Elements Collected:52/87
Latest Acquired: Cl
Next in Line: Nd
View user's profile View All Posts By User
tetrahedron
Hazard to Others
***




Posts: 210
Registered: 28-9-2012
Member Is Offline

Mood: No Mood

[*] posted on 25-10-2012 at 11:36


Quote: Originally posted by elementcollector1  
Chromite is blue-green? I think I might have a flask of that, my Cr(III) turned from emerald green to that color when baking soda in hot water was added.
More base turns it right back to chromate, though.

i don't understand, by chromite the oxyanion of Cr(III) is meant. do you have other cations in there besides chromium and sodium?
Quote: Originally posted by blogfast25  
Very interesting find, tetra!

glad you find it interesting =)
Quote: Originally posted by blogfast25  
Plante:

Molten NaOH is dangerous overkill, as far as I'm concerned.

Quote: Originally posted by Salmo  
your method is surely good but i dont want to play with molten naoh at the moment.

i did it this way and i have to say i never felt any kind of danger. the lye easily melted in the crucible (a small stainless steel saucepan) on a propane stove, without splashing or other violent behavior
Quote: Originally posted by plante1999  
Don't forget that if you want dichromates salts you need to pass CO2 gas in the chromate solution and then add a satured solution of potassium chloride to your sodium chromate solution. Cool it down and filter precipitated potassium dichromate.

2Na2CrO4 + 2CO2 + H2O -) Na2Cr2O7 + 2NaHCO3

Sulphuric acid do the job too, but CO2 is cheaper and safer.

how would you generate the CO2 without an acid? maybe coal combustion, but the CO coproduced might cause some reduction of the valuable Cr(VI).

View user's profile View All Posts By User
Salmo
Harmless
*




Posts: 42
Registered: 20-9-2012
Member Is Offline

Mood: No Mood

[*] posted on 25-10-2012 at 12:21


Hey everybody I just want to let you know that I'm proceeding with this thing even if university steal me almost all my time, tomorrow I will post you some new photos, I precipitated everything with NaOH and I washed the sludge with a lot of water to get ride of the sodium sulfate impurity, tomorrow I will add the NaOH to the sludge, I will heat everything first and than I will cool and add H2O2, I will then filter to obtain impure chromate that I will acidify and reduce with hydrogen peroxide to obtain chromium chloride that I will precipitate with sodium hydroxide.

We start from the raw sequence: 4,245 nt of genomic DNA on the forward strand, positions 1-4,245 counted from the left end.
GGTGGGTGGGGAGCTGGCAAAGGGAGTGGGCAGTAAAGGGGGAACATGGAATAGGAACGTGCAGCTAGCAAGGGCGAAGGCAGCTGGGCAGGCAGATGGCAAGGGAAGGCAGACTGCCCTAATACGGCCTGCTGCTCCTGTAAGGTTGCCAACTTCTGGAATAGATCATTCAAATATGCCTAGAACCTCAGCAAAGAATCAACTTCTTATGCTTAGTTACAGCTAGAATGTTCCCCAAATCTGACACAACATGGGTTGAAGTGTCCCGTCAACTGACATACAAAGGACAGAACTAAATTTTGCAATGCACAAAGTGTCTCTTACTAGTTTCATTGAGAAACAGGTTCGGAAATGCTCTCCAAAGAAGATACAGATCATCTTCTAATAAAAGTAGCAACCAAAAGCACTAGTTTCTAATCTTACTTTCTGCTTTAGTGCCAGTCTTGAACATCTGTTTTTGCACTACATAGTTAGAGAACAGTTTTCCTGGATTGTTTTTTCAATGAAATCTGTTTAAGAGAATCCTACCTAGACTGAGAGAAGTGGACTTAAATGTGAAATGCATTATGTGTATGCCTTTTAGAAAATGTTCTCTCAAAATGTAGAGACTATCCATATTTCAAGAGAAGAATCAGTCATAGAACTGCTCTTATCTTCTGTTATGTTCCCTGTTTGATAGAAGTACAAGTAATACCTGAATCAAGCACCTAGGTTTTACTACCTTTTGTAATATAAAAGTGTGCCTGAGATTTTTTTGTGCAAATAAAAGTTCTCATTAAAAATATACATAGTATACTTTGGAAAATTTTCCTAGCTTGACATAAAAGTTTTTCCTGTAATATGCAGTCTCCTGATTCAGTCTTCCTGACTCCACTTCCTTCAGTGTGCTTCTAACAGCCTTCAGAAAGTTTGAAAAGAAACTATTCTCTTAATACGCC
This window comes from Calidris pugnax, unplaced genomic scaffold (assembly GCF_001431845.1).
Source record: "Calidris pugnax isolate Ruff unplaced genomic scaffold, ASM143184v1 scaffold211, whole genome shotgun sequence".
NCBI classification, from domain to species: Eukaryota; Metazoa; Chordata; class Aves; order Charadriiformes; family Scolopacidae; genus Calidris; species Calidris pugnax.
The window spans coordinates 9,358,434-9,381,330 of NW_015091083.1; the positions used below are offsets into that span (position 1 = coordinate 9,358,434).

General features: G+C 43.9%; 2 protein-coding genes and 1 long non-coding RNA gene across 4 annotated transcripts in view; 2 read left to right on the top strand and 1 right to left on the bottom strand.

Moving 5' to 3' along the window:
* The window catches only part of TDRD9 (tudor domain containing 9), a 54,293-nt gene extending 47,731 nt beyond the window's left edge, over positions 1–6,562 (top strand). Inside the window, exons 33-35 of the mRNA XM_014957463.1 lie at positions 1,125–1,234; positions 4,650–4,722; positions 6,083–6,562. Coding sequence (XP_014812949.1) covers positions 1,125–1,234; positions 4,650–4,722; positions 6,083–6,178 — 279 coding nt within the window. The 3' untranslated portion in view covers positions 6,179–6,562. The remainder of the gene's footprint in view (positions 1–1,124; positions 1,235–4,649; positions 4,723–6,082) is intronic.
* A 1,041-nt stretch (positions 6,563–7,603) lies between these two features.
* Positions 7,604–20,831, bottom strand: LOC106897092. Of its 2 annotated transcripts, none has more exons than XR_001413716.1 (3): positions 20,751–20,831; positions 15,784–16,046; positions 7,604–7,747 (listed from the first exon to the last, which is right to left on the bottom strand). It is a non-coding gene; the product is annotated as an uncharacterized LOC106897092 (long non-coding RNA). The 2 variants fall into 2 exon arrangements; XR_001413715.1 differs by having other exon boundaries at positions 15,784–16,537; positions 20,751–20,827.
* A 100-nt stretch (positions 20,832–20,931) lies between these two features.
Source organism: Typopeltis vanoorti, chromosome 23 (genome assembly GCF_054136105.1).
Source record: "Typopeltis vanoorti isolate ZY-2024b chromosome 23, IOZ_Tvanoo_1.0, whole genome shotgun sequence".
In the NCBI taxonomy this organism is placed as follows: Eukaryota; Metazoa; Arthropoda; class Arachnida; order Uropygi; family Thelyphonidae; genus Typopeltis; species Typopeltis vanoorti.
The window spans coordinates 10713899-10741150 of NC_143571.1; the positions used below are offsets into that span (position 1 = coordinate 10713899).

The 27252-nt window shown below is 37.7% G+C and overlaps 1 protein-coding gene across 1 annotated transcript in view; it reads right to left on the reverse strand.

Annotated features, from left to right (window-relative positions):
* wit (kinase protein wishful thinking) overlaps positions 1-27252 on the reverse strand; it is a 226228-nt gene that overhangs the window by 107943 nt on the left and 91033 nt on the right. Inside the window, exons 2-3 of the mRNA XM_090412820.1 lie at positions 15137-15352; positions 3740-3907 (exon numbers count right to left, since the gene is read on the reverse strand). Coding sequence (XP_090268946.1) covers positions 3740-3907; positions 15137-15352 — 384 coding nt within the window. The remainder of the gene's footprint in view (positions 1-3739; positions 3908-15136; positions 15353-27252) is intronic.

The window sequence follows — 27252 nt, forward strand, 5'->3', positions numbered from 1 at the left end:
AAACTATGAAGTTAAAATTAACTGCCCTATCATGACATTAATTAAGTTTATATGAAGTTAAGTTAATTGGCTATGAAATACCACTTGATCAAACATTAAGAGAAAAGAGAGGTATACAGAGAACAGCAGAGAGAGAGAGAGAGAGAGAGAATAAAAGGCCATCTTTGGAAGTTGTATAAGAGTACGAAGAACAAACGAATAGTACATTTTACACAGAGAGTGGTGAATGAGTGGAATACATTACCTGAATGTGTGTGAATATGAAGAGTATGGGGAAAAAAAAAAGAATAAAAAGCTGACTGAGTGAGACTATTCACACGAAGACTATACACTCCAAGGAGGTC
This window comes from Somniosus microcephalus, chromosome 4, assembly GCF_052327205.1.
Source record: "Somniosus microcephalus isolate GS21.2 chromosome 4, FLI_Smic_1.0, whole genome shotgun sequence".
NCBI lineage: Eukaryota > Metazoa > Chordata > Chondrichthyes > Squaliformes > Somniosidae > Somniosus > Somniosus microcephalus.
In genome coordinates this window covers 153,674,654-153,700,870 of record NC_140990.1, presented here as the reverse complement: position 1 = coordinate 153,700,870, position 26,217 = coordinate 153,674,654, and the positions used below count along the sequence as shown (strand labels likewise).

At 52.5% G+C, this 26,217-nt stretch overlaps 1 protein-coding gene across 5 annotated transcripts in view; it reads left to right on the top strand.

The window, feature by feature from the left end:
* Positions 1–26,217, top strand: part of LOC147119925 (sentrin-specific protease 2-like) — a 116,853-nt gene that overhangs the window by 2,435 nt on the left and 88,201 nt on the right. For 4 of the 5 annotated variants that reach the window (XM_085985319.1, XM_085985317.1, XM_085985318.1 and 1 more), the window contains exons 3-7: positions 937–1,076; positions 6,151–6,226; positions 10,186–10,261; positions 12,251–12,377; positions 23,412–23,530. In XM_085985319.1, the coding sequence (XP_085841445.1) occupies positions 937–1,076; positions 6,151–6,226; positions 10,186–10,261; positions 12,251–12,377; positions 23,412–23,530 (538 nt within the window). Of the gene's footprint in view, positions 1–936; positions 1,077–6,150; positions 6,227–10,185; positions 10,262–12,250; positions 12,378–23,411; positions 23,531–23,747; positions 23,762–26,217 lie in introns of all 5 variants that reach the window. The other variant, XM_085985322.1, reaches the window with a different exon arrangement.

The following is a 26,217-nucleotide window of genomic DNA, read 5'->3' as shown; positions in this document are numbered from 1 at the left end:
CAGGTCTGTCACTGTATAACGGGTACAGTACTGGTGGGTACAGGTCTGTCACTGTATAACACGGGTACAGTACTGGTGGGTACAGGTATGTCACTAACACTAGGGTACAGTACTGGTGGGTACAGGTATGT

I will than wash really well the precipitate, I will dry and weigh it and I will add the stoichiometric sodium hydroxide amount (heating and stirring well) plus hydrogen peroxide to obtain what I think will be almost pure sodium chromate.
View user's profile View All Posts By User
Salmo
Harmless
*




Posts: 42
Registered: 20-9-2012
Member Is Offline

Mood: No Mood

[*] posted on 26-10-2012 at 13:38


So long process.. anyway today I washed well the precipitate and heating the mass I added 20 grams (10grams excess) of sodium hydroxide (conc. solution) to the sludge, than I added 110ml of hydrogen peroxide ( I think it's enough, I had not time to do the calculations..) and I heated everything, tomorrow I will filter and I will go on with the procedure.
View user's profile View All Posts By User
blogfast25
Thought-provoking Teacher
*****




Posts: 10340
Registered: 3-2-2008
Location: Old Blighty
Member Is Offline

Mood: No Mood

[*] posted on 3-11-2012 at 07:56